Artistic students from Estonian Academy of Music and Theatre organise their own small concerts. Some go to movie nights and learn about “Singing Revolution” and listen the interview with conductor Hirvo Surva.
Creative ladies are keen on getting inspiration from wooden houses in Kalamaja. Some of them find trippy and strange clothes from local second-hand shops, some go for picnics and different surroundings in Rummu, a former mining site, now resembling a blue lagoon.
Apart from enjoying the tranquil atmosphere of Kadriorg or jogging along the sea promenade in Pirita in the Estonian capital, many people travel to St. Petersburg and take part in ESN trips to Rakvere, Tartu and Pärnu. Very popular are trips to Paldiski, to Lahemaa National Park, different bogs and even mushroom and berry picking events!
The coolest event in an academic year is the “Estonian Wedding”, where 80 international students play out the traditional local wedding. Everyone has chosen a role – from the bride to the grandmother, from the groom to a childhood friend. Many years, even “the couple” did not know each other before the event and complete strangers married in an Estonian way. In 2015, however, a real couple got married. They also had to go through different rituals from cleaning the fish and peeling potatoes to changing the diapers and drinking vodka. This year, the “Estonian Wedding” will be Seto-style instead.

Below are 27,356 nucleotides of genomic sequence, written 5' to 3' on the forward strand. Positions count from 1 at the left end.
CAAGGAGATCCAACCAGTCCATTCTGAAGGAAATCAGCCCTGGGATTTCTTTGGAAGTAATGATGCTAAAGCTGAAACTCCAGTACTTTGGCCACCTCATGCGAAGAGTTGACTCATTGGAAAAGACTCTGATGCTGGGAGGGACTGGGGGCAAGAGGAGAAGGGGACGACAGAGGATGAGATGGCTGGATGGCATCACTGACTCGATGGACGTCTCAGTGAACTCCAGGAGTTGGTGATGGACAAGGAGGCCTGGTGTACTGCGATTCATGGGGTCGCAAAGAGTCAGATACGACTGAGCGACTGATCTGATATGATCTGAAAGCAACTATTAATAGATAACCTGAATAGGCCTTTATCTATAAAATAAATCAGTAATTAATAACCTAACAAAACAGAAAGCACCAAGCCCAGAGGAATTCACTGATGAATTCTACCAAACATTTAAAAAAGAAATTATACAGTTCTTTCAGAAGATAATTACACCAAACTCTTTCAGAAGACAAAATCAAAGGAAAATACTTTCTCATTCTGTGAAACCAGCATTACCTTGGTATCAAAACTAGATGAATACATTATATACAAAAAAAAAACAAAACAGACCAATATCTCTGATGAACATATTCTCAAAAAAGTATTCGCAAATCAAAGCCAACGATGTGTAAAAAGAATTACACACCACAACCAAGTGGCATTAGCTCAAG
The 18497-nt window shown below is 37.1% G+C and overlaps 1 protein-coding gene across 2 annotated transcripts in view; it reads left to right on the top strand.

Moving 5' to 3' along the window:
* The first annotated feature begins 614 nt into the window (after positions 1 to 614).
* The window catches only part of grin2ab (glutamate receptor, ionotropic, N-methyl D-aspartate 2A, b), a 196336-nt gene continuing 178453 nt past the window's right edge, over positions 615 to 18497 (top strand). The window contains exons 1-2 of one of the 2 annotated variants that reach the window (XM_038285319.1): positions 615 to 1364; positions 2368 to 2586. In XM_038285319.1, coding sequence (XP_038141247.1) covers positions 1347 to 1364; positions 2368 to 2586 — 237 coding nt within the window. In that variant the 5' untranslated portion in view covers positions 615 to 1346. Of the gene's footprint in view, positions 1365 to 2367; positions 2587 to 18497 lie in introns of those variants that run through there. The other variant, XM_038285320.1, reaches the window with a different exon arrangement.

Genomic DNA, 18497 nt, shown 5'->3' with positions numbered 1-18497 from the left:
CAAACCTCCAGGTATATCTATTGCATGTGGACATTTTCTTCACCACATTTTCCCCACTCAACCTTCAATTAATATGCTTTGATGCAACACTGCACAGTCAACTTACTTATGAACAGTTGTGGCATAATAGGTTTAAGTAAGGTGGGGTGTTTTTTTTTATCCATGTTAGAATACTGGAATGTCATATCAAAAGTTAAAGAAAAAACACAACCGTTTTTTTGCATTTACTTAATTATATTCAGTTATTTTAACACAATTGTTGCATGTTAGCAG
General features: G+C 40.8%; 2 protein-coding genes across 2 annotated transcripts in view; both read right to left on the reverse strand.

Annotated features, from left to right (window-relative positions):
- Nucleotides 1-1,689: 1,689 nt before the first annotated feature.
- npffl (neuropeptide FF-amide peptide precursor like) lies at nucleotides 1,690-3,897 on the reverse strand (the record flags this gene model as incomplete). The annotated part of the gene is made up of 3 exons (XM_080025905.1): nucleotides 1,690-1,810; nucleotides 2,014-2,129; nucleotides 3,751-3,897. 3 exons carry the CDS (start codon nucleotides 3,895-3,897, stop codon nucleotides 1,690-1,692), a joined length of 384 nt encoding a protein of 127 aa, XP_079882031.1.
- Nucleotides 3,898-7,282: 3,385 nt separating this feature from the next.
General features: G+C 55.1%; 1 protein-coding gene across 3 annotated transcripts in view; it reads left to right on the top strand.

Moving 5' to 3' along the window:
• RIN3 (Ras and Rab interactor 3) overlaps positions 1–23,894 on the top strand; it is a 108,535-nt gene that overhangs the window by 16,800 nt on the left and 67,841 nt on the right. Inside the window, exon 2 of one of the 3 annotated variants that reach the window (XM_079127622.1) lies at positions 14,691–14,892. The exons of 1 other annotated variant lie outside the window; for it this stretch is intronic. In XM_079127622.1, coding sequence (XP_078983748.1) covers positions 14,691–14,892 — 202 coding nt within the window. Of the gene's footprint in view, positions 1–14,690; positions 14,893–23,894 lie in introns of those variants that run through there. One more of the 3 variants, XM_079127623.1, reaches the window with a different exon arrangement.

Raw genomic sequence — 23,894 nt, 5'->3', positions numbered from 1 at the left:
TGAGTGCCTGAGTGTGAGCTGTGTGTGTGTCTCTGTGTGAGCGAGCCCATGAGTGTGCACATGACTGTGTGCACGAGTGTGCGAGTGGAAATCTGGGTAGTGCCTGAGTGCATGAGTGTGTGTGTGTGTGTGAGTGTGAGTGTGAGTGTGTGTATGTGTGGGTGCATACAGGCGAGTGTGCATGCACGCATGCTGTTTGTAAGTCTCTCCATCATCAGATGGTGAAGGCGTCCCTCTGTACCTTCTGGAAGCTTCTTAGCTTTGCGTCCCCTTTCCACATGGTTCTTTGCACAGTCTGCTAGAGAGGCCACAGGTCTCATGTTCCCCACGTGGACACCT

Some international students also fancy sporting events. A guy from Germany might chant for “Eesti” (Estonia) when the national football team is fighting for European qualifiers.
Do they like it here?
The boys who want to find themselves a blond girl love it here. Some women find our children cute and want a baby by an Estonian husband. Some fall in love with the country completely. Some get excited over first snowflakes (actually, a lot of people get excited). If you are friends with many international students, be prepared for Facebook statuses called: “Oh my god, IT IS SNOWING IN ESTONIA!”
The majority will not get obsessed over black bread, but many will miss “kohuke”, a curd snack. Vana-Tallinn, the most famous local liquor, is so-so for most, but there are people who love it so much here that they write an article about it.
Is it all so lovely?
No. Every country has its issues. It is not just an Estonian thing, it is just life.